When the Hindi OTT period series ‘Jubilee’ starring Prosenjit Chatterjee hit the screens this April, viewers lapped up Bollywood’s first real-life scandal. The rift between the Bombay Talkies husband-wife team of Himanshu Rai and Devika Rani, and the scandal that rocked the industry when she ran away with the hero of her film Najmul Hussain, were engrossing. But what made it more so was production designer Aparna Sud’s depiction of India in the 1930s and 1940s, largely through the use of Art Deco buildings.


In 2015, two period films — Dibakar Banerjee’s ‘Detective Byomkesh Bakshy!’ and Anurag Kashyap’s ‘Bombay Velvet’ — had also recreated sets with Art Deco motifs. In 2013, the Hollywood movie ‘The Great Gatsby’ starring Leonardo DiCaprio put the spotlight on Art Deco and fuelled tourist flow into Miami which has a fine collection of Art Deco buildings.

With its own array of Art Deco buildings — grand offices along Chittaranjan Avenue, cinema halls in central and south Kolkata, and residential homes in south Kolkata — the city is beginning to see renewed interest in the design style that first appeared in France before World War I and began flourishing internationally in the 1920s, 1930s and 1940s. 

Though its popularity in the West waned after World War II, it continued to be in fashion in India till the 1960s. Art Deco buildings have a distinct style of rounded corners and streamlined facades influenced by aeroplanes and automobile designs of the 1930s. Restoration architect and heritag e consultant Partha Ranjan Das, who has served as an expert member of the state heritage commission, commented that Kolkata’s Art Deco buildings were not influenced by Europe or Chicago where it originated, but by buildings in Mumbai. The style was adopted by wealthy families from Kolkata who travelled there and were impressed by the ornamental features.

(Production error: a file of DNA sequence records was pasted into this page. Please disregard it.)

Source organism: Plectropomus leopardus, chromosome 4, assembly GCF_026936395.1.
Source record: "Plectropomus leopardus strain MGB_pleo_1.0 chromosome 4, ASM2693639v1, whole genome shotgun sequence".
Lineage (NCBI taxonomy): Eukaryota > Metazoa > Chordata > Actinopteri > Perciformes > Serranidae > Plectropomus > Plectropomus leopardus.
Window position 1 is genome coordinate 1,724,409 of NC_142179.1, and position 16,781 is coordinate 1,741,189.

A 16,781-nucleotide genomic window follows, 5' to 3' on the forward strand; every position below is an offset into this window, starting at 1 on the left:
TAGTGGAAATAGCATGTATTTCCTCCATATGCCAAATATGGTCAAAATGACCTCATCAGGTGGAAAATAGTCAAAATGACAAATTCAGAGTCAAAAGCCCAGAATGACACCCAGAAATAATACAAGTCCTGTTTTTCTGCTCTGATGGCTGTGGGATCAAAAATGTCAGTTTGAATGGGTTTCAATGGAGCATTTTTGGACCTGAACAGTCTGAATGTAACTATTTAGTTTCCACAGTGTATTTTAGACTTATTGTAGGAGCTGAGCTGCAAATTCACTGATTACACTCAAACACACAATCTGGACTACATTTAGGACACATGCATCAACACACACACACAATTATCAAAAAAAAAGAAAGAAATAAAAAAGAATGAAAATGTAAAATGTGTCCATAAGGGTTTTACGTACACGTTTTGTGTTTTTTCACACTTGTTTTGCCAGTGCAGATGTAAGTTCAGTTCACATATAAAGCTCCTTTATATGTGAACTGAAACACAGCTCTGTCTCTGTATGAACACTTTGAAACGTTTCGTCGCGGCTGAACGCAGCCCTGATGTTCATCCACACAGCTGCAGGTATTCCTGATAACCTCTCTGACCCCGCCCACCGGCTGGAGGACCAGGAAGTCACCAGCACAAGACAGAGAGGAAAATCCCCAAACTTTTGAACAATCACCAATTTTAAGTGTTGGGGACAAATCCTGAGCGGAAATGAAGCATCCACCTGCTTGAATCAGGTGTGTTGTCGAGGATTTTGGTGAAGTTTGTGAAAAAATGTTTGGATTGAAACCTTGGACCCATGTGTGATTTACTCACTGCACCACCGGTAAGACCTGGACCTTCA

“There were also European and American architects who produced some of the best-known Art Deco buildings in Kolkata during the pre-Independence period,” said Das, mentioning Metro Cinema, Reid House on Red Cross Place and the Bow Barracks.


“Art Deco buildings became more popular in Kolkata after 1960 when the newly rich rejected the colonial style of the north Kolkata houses for their own residences and offices. To create their own individual signatures, they often deviated from the true Art Deco features and developed their own, which many refer to as Indie-Deco,” Das added.
Writer Amit Chaudhuri, who grew up marvelling at the Art Deco houses along the Marine Drive in Mumbai, was struck by the diversity of the same architectural style in Kolkata during his holiday visits.
“Unlike Mumbai, where the homes were similar, the houses in Kolkata had adopted and incorporated Art Deco features, semicircular balconies, circular windows and other motifs, but none resembled another. Each house is an experiment that has worked. They aren’t imitations,” said Chaudhuri, who resides in Kolkata and is one of the key advocates of preserving Kolkata’s architectural inheritance.